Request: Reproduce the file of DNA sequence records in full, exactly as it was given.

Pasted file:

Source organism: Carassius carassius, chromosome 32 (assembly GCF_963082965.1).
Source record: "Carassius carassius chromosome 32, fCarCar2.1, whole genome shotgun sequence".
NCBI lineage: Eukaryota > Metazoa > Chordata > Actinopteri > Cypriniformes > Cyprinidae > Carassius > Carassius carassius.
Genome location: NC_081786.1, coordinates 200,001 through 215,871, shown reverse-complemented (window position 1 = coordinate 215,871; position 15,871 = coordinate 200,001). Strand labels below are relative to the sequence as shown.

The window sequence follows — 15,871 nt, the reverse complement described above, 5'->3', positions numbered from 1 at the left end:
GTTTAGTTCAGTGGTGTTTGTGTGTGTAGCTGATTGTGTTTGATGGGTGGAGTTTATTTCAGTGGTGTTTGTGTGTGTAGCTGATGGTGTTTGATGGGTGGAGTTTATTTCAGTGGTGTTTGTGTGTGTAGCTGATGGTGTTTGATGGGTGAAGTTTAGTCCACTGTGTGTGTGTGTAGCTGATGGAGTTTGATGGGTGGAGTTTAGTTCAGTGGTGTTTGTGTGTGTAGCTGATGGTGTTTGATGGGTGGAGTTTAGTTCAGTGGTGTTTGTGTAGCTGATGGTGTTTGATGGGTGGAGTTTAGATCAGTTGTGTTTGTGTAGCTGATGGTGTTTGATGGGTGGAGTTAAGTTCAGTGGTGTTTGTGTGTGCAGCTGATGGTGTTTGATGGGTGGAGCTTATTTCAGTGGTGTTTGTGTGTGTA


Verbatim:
Source organism: Carassius carassius, chromosome 32 (assembly GCF_963082965.1).
Source record: "Carassius carassius chromosome 32, fCarCar2.1, whole genome shotgun sequence".
NCBI lineage: Eukaryota > Metazoa > Chordata > Actinopteri > Cypriniformes > Cyprinidae > Carassius > Carassius carassius.
Genome location: NC_081786.1, coordinates 200,001 through 215,871, shown reverse-complemented (window position 1 = coordinate 215,871; position 15,871 = coordinate 200,001). Strand labels below are relative to the sequence as shown.

The window sequence follows — 15,871 nt, the reverse complement described above, 5'->3', positions numbered from 1 at the left end:
GTTTAGTTCAGTGGTGTTTGTGTGTGTAGCTGATTGTGTTTGATGGGTGGAGTTTATTTCAGTGGTGTTTGTGTGTGTAGCTGATGGTGTTTGATGGGTGGAGTTTATTTCAGTGGTGTTTGTGTGTGTAGCTGATGGTGTTTGATGGGTGAAGTTTAGTCCACTGTGTGTGTGTGTAGCTGATGGAGTTTGATGGGTGGAGTTTAGTTCAGTGGTGTTTGTGTGTGTAGCTGATGGTGTTTGATGGGTGGAGTTTAGTTCAGTGGTGTTTGTGTAGCTGATGGTGTTTGATGGGTGGAGTTTAGATCAGTTGTGTTTGTGTAGCTGATGGTGTTTGATGGGTGGAGTTAAGTTCAGTGGTGTTTGTGTGTGCAGCTGATGGTGTTTGATGGGTGGAGCTTATTTCAGTGGTGTTTGTGTGTGTA